“It was coming at the end of the war against the Serbs, and everything was bleak and grey. It was winter. I was witnessing the end of the war crimes, and there was a big buildup of NATO troops. I was in an Irish transport company at the beck and call of the force commander. We could be directed to help the British one day and Americans the next.  You’re in the places where the violence occurred.

“The war had such a cataclysmic effect on these villages. You’re coming across these children whose parents might have been killed. and you could be searching for mass graves. You’re observing all this whilst you’re just trying to get the job done.”

It was tough, being away from home, too.

“I was 4 years married when I went to Kosovo. And I left a three-year-old son behind.  While I was there my young son was very sick. I felt very guilty about leaving them.”

It wasn’t until Michael returned home, that he realised how badly the whole experience had affected him.

“I’m not saying I had post-traumatic stress, but it does have an effect on you. I became sick.”  He was, eventually, diagnosed with Hemiplegic migraine – a debilitating condition that still, sometimes, affects him today.

Around this time, Michael started doing a degree in history, at night in Maynooth. And he realised that Irish military history was not well documented.

“When I worked at Baldonnel in aviation, there was documentation there from the last century, and from the RAF as well.  I asked if I could pull the history together, and twenty years later it turned into this massive great collection.”

Keeper of the Irish Air Corps Military Aviation Museum and Collection, Michael has held many prestigious positions, such as being appointed Chief of Staff to the Editorial Committee for the 1916 Anniversary Commemorations in 2006 and the United Nations 50th anniversary of peacekeeping publications in 2008.  He has written several history books over the years, but when it comes to documenting his own experiences, he finds he can do so more powerfully in verse..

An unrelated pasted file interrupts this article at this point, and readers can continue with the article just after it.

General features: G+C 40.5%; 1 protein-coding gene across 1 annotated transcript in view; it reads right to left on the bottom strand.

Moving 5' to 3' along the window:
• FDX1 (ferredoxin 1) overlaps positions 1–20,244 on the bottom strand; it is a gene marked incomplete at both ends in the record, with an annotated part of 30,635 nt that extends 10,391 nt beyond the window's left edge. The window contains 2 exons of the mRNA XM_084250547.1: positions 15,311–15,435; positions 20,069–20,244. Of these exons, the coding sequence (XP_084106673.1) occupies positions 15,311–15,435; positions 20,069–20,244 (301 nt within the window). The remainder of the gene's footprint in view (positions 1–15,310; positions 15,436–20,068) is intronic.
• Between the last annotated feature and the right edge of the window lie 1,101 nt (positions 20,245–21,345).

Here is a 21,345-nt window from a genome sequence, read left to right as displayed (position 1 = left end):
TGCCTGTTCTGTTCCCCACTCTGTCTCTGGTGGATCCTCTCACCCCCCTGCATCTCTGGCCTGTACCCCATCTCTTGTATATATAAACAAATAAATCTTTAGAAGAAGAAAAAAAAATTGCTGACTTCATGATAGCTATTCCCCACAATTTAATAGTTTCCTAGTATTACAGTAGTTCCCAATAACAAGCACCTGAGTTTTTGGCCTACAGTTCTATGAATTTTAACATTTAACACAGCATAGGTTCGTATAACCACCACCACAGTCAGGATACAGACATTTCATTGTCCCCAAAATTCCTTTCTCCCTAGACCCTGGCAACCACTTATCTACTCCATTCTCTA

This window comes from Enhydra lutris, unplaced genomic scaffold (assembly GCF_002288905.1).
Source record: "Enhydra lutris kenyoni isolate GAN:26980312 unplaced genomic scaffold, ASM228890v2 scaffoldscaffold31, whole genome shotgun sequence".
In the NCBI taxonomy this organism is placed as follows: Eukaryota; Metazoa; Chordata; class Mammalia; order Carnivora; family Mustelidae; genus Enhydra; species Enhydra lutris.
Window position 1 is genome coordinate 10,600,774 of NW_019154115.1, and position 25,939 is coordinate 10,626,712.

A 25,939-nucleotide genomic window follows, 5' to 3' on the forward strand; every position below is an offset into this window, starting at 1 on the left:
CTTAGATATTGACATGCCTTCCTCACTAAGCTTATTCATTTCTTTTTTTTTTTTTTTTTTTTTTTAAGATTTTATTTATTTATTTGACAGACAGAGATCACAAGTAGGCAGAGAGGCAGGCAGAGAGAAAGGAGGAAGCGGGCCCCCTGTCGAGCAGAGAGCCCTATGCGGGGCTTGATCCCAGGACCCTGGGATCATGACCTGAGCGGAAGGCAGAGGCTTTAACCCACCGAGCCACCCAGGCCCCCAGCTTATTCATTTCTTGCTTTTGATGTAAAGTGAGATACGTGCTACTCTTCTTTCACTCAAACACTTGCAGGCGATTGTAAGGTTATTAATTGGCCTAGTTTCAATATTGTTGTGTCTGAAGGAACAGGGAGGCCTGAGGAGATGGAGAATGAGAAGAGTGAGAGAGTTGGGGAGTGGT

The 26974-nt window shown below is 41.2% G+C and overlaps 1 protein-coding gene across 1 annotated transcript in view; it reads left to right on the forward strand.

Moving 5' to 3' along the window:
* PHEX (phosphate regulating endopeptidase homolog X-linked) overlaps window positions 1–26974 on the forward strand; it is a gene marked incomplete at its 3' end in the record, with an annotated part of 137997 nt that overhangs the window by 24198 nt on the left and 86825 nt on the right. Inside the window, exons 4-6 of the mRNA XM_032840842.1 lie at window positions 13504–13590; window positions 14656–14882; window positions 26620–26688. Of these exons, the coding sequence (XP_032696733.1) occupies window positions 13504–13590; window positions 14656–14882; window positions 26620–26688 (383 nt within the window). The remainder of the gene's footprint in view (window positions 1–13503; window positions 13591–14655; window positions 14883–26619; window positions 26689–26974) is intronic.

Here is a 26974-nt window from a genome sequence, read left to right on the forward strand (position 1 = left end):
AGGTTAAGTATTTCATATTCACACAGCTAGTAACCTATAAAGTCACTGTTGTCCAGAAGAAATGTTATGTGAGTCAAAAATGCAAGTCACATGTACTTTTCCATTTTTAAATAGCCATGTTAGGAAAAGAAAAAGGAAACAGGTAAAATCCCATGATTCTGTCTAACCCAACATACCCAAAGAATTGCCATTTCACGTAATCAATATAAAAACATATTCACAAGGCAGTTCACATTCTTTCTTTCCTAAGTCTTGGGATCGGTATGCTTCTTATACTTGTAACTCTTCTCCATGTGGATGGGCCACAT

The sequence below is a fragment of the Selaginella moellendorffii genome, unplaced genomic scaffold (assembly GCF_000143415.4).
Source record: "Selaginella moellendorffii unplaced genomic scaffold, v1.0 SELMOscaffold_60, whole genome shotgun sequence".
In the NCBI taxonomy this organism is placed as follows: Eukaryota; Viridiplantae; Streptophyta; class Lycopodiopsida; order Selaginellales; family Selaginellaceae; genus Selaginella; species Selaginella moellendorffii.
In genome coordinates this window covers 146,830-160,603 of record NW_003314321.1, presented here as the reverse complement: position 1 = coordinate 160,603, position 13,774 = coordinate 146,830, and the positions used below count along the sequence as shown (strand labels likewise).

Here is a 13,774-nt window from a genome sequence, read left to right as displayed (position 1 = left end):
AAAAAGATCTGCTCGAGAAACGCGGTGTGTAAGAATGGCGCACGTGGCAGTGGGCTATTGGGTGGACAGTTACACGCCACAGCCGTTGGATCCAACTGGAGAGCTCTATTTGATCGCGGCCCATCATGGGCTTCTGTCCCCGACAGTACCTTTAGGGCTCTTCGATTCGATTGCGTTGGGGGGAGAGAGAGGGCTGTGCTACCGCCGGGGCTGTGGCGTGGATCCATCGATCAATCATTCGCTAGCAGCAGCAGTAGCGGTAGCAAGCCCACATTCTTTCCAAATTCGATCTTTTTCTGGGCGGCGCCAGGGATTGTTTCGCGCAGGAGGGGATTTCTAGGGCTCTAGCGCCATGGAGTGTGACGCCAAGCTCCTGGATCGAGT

“I’m trying to capture those experiences for other people, and I get more impact writing poetry. You are using the least amount of words; you’re just giving the picture, and the emotion is there. You don’t have to tell the whole story.

“Peace Keeping is a massive big thing in Ireland, and it hasn’t been explored. Irish foreign policy is built around the shoulders of Irish soldiers, men and women. We’re not a war making nation, not like England or America, but Irish peacekeeping has been constant. It’s still very big for our population and a great many families have been affected. 49 Peacekeepers have been killed.”

Michael went back to Lebanon, to interview people there about their experiences.

“It was the 40th Anniversary of troops going to the Lebanon, and there are still Peacekeepers serving there.”

All these years later, Michael is haunted by the experience.

“And I still feel guilty. Did I do the right thing by going away and leaving my wife and child? I thought I was doing something good at the start – and I actually did do something good, yet I still ask did anyone in Kosovo benefit from my being there? I know they did, but I’m always trying to reconcile the experience.”

Writing the poems has helped Michael.

“When you put your experiences onto paper, it makes you look at it in a different way. You put the memory to bed. I was able to park some things about that part of my life. But I also feel like an impostor. I’m not really an Irish soldier – and I don’t want to call myself a war poet. I’m just a poet writing about these things.”

Rules of Engagement by Michael J Whelan is published by DOIRE press. €12.00. 

Published in The Irish Examiner on 15th February.

© Sue J Leonard. 2020